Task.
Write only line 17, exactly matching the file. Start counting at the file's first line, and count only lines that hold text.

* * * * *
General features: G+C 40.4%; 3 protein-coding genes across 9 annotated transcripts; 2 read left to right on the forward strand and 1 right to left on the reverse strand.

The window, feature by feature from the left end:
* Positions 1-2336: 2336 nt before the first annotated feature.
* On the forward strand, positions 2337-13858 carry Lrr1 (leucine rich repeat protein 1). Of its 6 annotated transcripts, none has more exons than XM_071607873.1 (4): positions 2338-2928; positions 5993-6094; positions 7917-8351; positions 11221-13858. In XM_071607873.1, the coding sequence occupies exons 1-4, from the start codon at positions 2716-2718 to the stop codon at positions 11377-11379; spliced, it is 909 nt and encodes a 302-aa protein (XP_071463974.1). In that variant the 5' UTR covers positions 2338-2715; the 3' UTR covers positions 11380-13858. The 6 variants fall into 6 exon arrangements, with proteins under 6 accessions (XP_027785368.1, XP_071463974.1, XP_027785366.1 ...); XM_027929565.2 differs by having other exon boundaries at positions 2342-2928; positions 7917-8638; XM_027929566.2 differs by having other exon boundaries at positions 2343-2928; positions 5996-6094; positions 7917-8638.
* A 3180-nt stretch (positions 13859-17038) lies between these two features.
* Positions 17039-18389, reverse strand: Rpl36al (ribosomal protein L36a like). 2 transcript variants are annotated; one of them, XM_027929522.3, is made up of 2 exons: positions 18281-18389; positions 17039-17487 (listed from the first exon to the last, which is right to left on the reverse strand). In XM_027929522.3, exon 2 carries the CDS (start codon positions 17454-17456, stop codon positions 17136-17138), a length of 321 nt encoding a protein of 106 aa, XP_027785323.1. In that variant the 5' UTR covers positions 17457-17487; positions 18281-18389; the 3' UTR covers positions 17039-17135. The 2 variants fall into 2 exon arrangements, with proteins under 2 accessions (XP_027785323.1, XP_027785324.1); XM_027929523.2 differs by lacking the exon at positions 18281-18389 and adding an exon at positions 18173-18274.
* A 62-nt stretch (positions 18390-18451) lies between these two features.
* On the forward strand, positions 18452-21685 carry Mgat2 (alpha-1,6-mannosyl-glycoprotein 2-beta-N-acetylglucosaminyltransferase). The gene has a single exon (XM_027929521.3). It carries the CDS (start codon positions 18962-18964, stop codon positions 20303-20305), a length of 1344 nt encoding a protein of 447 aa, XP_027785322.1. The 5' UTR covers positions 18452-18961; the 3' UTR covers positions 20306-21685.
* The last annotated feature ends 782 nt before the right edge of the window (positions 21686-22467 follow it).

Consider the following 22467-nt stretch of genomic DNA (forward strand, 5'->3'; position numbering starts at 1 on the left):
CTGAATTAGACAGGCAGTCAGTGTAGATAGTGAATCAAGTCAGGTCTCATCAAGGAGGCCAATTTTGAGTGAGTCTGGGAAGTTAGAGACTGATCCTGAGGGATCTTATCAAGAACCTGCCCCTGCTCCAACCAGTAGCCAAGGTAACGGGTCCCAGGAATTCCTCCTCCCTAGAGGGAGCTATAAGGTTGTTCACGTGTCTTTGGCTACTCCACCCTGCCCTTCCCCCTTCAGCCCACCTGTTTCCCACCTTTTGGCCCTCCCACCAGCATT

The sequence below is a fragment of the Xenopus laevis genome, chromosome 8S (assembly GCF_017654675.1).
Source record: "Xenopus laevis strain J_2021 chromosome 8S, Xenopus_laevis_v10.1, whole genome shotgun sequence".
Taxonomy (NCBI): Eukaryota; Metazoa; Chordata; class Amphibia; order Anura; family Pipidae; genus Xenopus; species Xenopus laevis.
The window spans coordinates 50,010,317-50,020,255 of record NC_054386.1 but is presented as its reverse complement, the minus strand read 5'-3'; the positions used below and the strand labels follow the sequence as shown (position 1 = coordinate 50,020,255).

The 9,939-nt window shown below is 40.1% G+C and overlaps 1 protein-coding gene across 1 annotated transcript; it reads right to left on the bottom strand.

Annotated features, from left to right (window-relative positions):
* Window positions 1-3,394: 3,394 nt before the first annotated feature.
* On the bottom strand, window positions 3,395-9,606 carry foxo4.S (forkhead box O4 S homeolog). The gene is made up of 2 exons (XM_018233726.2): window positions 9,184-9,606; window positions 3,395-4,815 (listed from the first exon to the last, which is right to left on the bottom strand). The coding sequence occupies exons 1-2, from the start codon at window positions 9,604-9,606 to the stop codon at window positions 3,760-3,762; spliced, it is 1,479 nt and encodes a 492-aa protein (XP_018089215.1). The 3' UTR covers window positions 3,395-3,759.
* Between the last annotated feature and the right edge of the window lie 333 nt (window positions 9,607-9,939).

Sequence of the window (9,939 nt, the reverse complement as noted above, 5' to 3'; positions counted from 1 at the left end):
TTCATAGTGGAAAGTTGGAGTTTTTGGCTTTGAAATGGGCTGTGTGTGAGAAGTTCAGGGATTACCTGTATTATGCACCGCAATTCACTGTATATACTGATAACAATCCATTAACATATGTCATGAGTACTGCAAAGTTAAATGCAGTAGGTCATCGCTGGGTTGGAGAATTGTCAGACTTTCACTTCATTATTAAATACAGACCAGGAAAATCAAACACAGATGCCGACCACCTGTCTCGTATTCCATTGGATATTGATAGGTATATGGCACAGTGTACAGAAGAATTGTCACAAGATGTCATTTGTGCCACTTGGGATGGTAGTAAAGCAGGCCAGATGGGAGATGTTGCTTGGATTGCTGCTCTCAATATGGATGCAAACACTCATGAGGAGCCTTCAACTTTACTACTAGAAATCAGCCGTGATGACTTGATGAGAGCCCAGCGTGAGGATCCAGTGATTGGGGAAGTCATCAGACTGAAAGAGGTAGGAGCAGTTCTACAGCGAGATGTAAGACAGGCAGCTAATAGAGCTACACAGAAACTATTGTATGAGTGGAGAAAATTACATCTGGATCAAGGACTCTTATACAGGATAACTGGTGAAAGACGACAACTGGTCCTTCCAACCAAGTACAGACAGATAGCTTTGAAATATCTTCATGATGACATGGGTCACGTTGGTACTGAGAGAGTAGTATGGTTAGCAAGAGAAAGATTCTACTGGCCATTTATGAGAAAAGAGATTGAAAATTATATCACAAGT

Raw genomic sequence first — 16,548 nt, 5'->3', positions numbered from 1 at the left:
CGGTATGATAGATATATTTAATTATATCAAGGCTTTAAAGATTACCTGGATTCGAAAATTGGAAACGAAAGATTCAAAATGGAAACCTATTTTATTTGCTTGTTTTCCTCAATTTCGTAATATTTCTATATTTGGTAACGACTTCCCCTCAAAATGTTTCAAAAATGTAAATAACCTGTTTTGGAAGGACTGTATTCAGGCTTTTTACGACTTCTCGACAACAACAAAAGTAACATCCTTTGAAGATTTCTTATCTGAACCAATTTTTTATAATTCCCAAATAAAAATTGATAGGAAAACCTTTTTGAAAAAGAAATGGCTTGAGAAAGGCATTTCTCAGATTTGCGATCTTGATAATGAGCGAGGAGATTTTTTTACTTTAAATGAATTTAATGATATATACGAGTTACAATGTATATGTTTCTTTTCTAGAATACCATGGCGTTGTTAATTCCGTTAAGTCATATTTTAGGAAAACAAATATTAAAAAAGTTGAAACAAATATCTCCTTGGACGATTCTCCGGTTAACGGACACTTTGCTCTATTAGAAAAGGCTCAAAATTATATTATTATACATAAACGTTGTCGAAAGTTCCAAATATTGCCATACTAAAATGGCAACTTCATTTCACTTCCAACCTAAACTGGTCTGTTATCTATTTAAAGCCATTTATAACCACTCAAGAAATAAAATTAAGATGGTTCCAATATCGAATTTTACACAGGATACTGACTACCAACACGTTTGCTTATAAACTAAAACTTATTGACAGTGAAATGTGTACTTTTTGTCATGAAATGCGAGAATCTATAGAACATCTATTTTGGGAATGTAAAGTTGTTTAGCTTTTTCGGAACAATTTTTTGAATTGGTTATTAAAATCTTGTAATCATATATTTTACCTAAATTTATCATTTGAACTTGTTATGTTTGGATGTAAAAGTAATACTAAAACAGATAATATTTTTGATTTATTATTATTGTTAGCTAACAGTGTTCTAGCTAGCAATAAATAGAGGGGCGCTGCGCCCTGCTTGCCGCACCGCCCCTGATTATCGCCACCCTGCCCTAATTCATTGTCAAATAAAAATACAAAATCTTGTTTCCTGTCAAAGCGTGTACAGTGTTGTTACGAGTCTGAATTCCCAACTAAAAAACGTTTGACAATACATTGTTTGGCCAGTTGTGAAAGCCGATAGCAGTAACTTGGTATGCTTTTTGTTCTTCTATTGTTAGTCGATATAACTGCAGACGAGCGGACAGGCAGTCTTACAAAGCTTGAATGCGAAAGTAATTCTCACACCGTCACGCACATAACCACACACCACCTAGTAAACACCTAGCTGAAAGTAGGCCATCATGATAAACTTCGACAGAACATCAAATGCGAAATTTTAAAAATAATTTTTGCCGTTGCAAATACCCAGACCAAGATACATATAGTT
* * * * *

Annotated features, from left to right (window-relative positions):